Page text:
I started a part time job with the National Parks this week. I'll be doing a lot of what I normally do, but for the parks service. I'll mostly be at the Mississippi River Visitor's Center at the Science Museum, so if you find yourself in St. Paul, stop in and say hello. This week has been a week of field trips to learn about the Mississippi River and cool places to visit.
For example, at the Bruce Vento Nature Sanctuary, you can see some early mines that were part of Minnesota's first brewery. The above mine belonged to a brewery once owned by Jacob Schmidt and he would keep lager in there (sometimes helping to maintain a cooler temperature by putting ice from the Mississippi in the mine). There is also a cave sacred to the Dakota called Wakan Tipi, but it is completely blocked from the public for safety reasons.
While we were walking around, there was a pair of red-tailed hawks soaring over us. The above bird hung in the air like a kite, made a steep dive, and landed on this branch attempting to rip it off. It was gathering sticks for the nest--it was very cool to watch.
This is one of the many mounds found at Indian Mounds Park in St. Paul. The mounds were created by the Hopewell Indians and used for burial. I love that there are Indian Burial Mounds right in St. Paul--surrounded by playgrounds and bluebird houses.
As a matter of fact, here is one of the bluebirds hanging around the park. There's a point where you can stand in front of a mound and see not only the nearby downtown St. Paul skyline, but also the Minneapolis skyline. An Indian burial ground right in a major metro area--how has there not been any sort of zombie attack or poltergeists going on?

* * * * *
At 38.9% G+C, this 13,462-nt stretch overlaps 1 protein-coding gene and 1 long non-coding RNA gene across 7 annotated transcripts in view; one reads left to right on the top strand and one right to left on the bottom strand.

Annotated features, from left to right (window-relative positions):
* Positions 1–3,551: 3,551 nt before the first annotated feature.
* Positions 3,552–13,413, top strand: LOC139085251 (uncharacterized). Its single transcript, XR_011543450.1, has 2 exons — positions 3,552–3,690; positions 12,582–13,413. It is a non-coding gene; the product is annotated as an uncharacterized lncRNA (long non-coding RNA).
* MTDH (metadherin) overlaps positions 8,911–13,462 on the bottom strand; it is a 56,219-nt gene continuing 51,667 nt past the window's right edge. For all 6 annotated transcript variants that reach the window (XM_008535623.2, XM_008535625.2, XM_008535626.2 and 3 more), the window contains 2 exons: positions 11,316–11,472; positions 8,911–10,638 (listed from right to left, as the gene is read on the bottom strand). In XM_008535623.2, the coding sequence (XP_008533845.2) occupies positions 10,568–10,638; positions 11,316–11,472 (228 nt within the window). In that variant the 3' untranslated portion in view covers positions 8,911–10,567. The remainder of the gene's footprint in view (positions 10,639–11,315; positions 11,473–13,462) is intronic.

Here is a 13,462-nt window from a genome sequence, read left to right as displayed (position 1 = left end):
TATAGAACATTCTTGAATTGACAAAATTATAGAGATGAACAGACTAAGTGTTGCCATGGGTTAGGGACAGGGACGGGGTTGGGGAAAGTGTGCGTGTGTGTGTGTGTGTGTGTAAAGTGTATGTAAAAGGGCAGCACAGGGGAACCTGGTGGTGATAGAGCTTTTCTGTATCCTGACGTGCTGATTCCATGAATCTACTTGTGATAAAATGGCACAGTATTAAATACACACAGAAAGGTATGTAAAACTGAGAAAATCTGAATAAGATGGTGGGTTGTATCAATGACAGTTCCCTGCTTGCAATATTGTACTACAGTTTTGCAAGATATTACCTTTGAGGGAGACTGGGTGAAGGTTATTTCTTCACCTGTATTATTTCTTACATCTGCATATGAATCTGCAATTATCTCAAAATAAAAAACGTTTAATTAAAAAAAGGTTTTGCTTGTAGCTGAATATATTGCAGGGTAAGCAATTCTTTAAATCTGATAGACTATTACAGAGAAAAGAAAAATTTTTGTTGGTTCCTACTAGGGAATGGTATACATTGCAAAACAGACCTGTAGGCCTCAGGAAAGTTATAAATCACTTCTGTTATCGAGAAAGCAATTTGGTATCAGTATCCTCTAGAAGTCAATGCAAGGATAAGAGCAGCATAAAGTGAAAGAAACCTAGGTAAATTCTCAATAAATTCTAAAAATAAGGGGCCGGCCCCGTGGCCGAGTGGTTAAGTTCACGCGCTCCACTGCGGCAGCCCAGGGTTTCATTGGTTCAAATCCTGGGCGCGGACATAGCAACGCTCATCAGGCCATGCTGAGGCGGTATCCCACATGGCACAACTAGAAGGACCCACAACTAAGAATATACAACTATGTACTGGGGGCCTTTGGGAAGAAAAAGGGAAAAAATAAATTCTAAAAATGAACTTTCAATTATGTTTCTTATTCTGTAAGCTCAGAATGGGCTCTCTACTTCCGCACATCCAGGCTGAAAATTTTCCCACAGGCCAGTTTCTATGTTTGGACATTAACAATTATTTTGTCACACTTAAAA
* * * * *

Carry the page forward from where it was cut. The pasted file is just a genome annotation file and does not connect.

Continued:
We also stopped at Lilydale Regional Park which is known for its fossils. Our guide kept telling us that we'd just go a little farther. He really wanted us to go up this hill--there was a clay pit we really had to see...I'll admit that I was skeptical.
We got to the pit and he was correct, it was worth it. The water that trickles out forms huge ice falls which people can get permits to climb in winter. All the rocks in this area are covered with fossils:
This was one of several rocks that I picked up and you could easily see fossils--don't ask me what kind--it looks like some coral and a few shells. A few hundred million years ago this area was at the bottom of a sea. When you get into the park, you can see layers of sandstone and on top of that is a layer of shale that's chock full of the fossils--you are supposed to get a $10 fossil collecting permit from St. Paul before you take anything home. You will also find a ton of bricks at the park too, as it used to be a brickyard. I would have a tough time at this park in May. I'd want to look down for fossils, but since it's right along the river I would be watching for warblers too.